The Day of the Dead is a Mexican holiday celebrated throughout Mexico, in particular the Central and South regions, and by people of Mexican heritage elsewhere.
You don’t need to be Mexican or Brazilian to celebrate The Day Of The Dead. Nor must you ‘believe’ or, be religious. Connection and remembrance transcend these.
Many of my friends, a few clients, and I have done the following ritual (and more formal rituals) to commemorate our dearly departed. Each time we do, we feel a weight lift from our minds, subtle or significant.
Halloween, November 1 is “el Dia de los innocents,” or the day of the children, and All Saints Day. November 2 is All Souls Day or the Day of the Dead. According to tradition, the gates of heaven are opened at midnight on October 31 and the spirits of children can rejoin their families for 24 hours. The spirits of adults can do the same on November 2.
Origins of Day of the Dead
The roots of the Day of the Dead, celebrated in contemporary Mexico and among those of Mexican heritage in the United States and around the world, go back some 3,000 years, to the rituals honoring the dead in pre-Columbian Mesoamerica. The Aztecs and other Nahua people living in what is now central Mexico held a cyclical view of the universe, and saw death as an integral, ever-present part of life.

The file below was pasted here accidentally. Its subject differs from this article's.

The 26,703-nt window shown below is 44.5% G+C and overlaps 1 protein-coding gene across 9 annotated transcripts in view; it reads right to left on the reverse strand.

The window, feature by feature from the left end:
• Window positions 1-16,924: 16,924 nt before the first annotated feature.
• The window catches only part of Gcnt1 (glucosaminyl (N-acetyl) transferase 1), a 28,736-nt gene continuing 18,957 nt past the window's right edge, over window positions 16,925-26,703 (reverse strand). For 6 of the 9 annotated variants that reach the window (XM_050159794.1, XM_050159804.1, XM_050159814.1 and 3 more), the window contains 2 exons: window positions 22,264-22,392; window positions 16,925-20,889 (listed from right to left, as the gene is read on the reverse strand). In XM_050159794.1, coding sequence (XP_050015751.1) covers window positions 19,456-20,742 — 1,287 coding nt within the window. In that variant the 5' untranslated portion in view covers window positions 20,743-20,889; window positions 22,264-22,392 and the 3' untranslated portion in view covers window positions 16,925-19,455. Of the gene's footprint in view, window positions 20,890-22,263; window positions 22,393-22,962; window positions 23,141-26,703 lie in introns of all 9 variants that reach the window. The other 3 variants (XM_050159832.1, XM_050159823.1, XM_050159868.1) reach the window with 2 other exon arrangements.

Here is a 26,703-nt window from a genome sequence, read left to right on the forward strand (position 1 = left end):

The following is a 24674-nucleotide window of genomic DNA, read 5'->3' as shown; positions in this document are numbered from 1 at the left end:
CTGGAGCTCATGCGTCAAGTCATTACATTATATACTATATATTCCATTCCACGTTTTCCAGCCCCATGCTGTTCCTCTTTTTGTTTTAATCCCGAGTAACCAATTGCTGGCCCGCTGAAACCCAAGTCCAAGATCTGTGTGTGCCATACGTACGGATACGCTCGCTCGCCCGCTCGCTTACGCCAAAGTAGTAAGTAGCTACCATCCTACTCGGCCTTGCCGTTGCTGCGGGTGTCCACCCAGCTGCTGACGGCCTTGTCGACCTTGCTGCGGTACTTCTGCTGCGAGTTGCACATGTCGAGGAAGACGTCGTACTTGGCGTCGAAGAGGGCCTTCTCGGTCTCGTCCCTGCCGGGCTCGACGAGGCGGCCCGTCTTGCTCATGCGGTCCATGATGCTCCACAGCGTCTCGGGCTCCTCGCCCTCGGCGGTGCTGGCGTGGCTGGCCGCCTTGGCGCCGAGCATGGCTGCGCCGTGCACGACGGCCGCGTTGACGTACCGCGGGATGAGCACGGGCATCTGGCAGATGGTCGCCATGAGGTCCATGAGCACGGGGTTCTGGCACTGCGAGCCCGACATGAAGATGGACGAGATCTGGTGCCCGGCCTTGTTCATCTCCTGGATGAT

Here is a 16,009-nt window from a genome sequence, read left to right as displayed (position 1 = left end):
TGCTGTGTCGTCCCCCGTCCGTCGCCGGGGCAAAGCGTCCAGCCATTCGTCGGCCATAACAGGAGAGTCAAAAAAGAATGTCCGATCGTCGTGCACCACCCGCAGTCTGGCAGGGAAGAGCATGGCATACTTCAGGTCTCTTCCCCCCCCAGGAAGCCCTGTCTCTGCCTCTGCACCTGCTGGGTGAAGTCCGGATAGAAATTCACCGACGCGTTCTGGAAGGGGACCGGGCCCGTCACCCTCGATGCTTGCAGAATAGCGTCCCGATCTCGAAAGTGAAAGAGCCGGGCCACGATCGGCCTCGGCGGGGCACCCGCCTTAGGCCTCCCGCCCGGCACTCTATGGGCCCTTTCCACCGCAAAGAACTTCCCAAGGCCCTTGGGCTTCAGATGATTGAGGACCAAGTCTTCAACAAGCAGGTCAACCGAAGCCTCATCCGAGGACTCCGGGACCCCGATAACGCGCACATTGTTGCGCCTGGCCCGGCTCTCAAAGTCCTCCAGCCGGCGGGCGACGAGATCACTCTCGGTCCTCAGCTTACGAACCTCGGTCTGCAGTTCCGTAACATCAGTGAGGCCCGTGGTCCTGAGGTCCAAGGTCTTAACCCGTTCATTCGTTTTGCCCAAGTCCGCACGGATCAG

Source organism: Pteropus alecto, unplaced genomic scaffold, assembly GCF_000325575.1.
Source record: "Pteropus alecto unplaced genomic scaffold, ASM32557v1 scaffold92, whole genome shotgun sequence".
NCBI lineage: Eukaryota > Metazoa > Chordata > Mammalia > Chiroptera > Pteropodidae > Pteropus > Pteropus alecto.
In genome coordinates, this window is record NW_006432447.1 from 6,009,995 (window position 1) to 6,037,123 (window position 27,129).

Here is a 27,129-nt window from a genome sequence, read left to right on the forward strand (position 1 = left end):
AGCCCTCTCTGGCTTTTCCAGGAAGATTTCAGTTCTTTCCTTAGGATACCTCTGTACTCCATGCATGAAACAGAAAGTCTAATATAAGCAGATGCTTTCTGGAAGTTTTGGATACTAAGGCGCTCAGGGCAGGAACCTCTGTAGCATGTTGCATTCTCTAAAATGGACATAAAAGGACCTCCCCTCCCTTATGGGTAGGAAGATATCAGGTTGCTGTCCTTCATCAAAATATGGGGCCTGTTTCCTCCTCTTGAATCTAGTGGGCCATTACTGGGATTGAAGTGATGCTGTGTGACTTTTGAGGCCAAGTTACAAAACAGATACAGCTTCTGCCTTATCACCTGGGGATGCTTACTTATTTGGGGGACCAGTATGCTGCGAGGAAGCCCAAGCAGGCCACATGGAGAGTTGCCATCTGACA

Day of the Dead and Halloween
Día de los Muertos and Halloween have some common features, but they are distinct holidays. They both come from early cultures’ beliefs about death that later mixed with Christianity. They are both based on the idea that the spirits return at that time of year. Customs around Halloween seem to stem from the idea that the spirits were malevolent (children were disguised so that they wouldn’t be harmed), whereas in Day of the Dead festivities, the spirits are joyfully welcomed as family members that one hasn’t seen in a year.
Visiting Mexico For Día de Muertos
This holiday is an excellent time to visit Mexico. Not only will you be able to witness these special celebrations, but you can also enjoy other advantages of Mexico in the Fall Season. Although families celebrate this holiday privately, there are many public displays that you can enjoy, and if you act respectfully, no one will mind your presence in the cemeteries and other public spaces where Mexicans celebrate and honor their deceased.
Day of the Dead Quotes
- “God pours life into death and death into life without a drop being spilled.” – From an unknown writer
- “Oh, may I join the choir invisible of those immortal dead who live again.” – George Eliot
- “To live in hearts we leave behind is not to die.” – Thomas Campbell
- “The day which we fear as our last is but the birthday of eternity.” – Seneca
- “For death is no more than a turning of us over from time to eternity.” – William Penn
- “The dead cannot cry out for justice. It is a duty of the living to do so for them.” – Lois McMaster Bujold
- “From my rotting body, flowers shall grow, and I am in them, and that is eternity.” – Edvard Munch
- “Our dead are never dead to us, until we have forgotten them.” – George Eliot
- “The life of the dead is placed in the memory of the living.” – Marcus Tullius Cicero